Passivhaus homes are extremely well insulated which makes it possible for them to use 90% less energy than a typical dwelling. The design incorporates the principles of building biology which is a holistic approach to healthier living.  The aim is to create buildings where the environment is as healthy as possible, both inside and out.   Low toxicity is prioritised by using things like tiled or wooden flooring and filtered air ensures the best internal air quality possible.   

We wondered how it feels to live in a Passivhaus home and were delighted to be given the opportunity to ask some questions.  

Rose; Exeter City Living; Passivhaus

Rose, who lives in one of the first Passivhaus homes built in Exeter, said, ‘I love living in it, it’s easy. It’s not just that though, it’s eco-friendly.  When I moved in, the garden was set up with lots of herbs and things, although I’ve since changed it to flowers, which I prefer.  The floors are tiled right the way through, so it’s easier to keep clean.’   

What’s the temperature like? 

Heating wise, I don’t touch mine.  I don’t know what anyone else does but mine is set and that’s how I leave it.  It’s been like that for nearly eleven years.   

‘You could turn the temperature up if you wanted to but I don’t feel the need to at all.  It just stays the same all year around.’ 

What about cost-wise, how economical is it? 

‘It’s difficult for me to say because I moved from a big four bedroom down to a one bedroom but I’ve talked to other people and it is definitely a lot cheaper, and it’s all electric, no gas.’ 

Is there anything that you need to know, technically, about how things work? 

‘No, I don’t need to think about anything, I don’t want to at my age.  I just want to get on and live my life. 

What was it like moving into one of the first Passivhaus homes in Exeter? 

‘When I first moved in, I had masses of people coming to see it from all over. People from France, from Saudi and from councils all over the UK.  Actually, just before the pandemic, I had an MP from New Zealand come to visit.’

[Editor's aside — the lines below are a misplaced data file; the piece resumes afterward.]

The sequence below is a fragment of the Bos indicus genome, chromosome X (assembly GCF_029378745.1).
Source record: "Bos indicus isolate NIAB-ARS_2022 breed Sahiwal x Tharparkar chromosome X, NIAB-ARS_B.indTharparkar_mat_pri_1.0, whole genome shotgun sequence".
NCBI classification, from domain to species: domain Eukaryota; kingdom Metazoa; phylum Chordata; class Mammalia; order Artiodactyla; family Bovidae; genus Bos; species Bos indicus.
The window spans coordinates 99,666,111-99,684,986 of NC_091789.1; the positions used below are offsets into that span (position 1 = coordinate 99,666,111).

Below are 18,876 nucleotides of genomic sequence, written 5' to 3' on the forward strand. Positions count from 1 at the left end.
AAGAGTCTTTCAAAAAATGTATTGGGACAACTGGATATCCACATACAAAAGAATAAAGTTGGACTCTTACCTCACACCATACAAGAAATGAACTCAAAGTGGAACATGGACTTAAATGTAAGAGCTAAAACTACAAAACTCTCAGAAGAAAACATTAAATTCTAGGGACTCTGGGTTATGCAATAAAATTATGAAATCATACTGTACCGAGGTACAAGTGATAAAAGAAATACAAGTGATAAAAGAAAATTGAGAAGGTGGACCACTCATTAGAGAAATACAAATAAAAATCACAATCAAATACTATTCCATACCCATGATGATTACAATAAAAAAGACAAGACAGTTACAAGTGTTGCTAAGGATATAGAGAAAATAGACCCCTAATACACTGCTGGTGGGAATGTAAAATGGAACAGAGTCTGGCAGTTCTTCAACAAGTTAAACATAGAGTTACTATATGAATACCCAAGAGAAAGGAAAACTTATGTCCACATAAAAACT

So, people are still interested in experiencing a Passivhaus? 

‘Yes, there’s still the odd occasion when I get a phone call asking if I mind doing something and I really don’t as I think it promotes Passivhaus.’ 

‘The thing is, it’s the build of the future especially as we head towards becoming low carbon.  I’ve got triple glazing for insulation and I have solar panelling.’   

That must help with energy efficiency as well! 

‘Oh, it does, it’s for the hot water.’ 

Has anyone had to come and do anything to maintain or fix anything? 

‘We moved in, in that very cold winter of 2010 and a blip happened on the system and we didn’t have any heating for days but we didn’t know we didn’t have heating.  What twigged with me was the condensation, I thought, “this isn’t right, we shouldn’t have condensation”.  Of course, it was the long break over Christmas, so I rang the council as soon as I could.  They were straight out and as soon as they got here, he said, “You haven’t had any heating”.’   

And you didn’t feel the cold? 

No!  No, we didn’t and as soon as it went on, the condensation was gone and never came back. We haven’t had any problems since. 

Tell me how the filtered air works? 

‘ The air is recirculated, my gubbins for it is in the loft.  There are vents in each ceiling in the rooms and in the bathroom and over the kitchen area, there’s extraction.  It’s all pure and filtered. 

We have a massive book on how to use it, and it does say from the 1st November to something like the 1st March, we don’t recommend that you leave your windows open.  In the warmer months, my windows are open but they don’t recommend you do it in the winter.  This is fair enough because you wouldn’t normally open windows in the winter anyway.  The air temperature is consistent, I have the cooker on to cook, that gives you heat as well.’ 

That’s amazing, I’d heard that the energy generated from a small animal is enough to keep the house warm. 

 ‘Some people say, oh, you haven’t got a focal point.  I said, ‘what do you mean?’  They said, ‘you haven’t got a fireplace or a radiator’.  I replied, ‘I’ve got a TV in the corner, that makes the focal point!’ 

When I first moved in, for two years the house was monitored, and I got six little electric meters in the meter cupboard which were for six different areas. 

So, you didn’t need any adjustments?

No, it’s been like that since the beginning. Sometimes I think, ‘Is it going to go wrong?  but if it did, they would come and fix it but it doesn’t go wrong.  Every six months the filters have to be changed and that’s it. 

Does somebody come out to do that? 

Yes, they do that. That would be like anything though if you have a tumble dryer or a vacuum, you need to clean the filters. 

Do you think you feel healthier for living in a Passivhaus? 

I do!  That is so funny, that’s one of the questions I’ve been asked several times.  I don’t get ill, don’t get colds, don’t get flu, don’t get anything.